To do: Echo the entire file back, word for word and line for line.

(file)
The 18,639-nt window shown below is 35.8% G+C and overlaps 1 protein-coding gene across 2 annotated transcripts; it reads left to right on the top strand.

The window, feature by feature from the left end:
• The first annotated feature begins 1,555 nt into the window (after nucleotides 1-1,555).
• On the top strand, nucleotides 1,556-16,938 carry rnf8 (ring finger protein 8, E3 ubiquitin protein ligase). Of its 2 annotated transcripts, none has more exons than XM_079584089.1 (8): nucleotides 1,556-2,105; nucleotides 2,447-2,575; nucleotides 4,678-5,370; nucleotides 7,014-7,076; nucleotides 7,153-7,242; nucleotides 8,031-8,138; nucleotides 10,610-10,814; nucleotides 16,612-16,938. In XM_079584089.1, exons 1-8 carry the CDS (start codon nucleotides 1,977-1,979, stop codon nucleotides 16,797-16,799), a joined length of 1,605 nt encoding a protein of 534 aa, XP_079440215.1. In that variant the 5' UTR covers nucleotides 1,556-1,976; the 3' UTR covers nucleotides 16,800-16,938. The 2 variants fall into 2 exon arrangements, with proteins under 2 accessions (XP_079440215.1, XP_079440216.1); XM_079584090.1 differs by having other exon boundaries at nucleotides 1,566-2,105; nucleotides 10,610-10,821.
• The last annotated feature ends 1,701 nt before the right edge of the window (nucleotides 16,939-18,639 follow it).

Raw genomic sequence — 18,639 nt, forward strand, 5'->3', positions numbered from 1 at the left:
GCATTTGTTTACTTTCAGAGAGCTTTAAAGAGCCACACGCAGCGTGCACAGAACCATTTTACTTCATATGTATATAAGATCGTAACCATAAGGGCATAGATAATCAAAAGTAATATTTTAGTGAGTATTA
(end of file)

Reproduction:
The 18,639-nt window shown below is 35.8% G+C and overlaps 1 protein-coding gene across 2 annotated transcripts; it reads left to right on the top strand.

The window, feature by feature from the left end:
• The first annotated feature begins 1,555 nt into the window (after nucleotides 1-1,555).
• On the top strand, nucleotides 1,556-16,938 carry rnf8 (ring finger protein 8, E3 ubiquitin protein ligase). Of its 2 annotated transcripts, none has more exons than XM_079584089.1 (8): nucleotides 1,556-2,105; nucleotides 2,447-2,575; nucleotides 4,678-5,370; nucleotides 7,014-7,076; nucleotides 7,153-7,242; nucleotides 8,031-8,138; nucleotides 10,610-10,814; nucleotides 16,612-16,938. In XM_079584089.1, exons 1-8 carry the CDS (start codon nucleotides 1,977-1,979, stop codon nucleotides 16,797-16,799), a joined length of 1,605 nt encoding a protein of 534 aa, XP_079440215.1. In that variant the 5' UTR covers nucleotides 1,556-1,976; the 3' UTR covers nucleotides 16,800-16,938. The 2 variants fall into 2 exon arrangements, with proteins under 2 accessions (XP_079440215.1, XP_079440216.1); XM_079584090.1 differs by having other exon boundaries at nucleotides 1,566-2,105; nucleotides 10,610-10,821.
• The last annotated feature ends 1,701 nt before the right edge of the window (nucleotides 16,939-18,639 follow it).

Raw genomic sequence — 18,639 nt, forward strand, 5'->3', positions numbered from 1 at the left:
GCATTTGTTTACTTTCAGAGAGCTTTAAAGAGCCACACGCAGCGTGCACAGAACCATTTTACTTCATATGTATATAAGATCGTAACCATAAGGGCATAGATAATCAAAAGTAATATTTTAGTGAGTATTA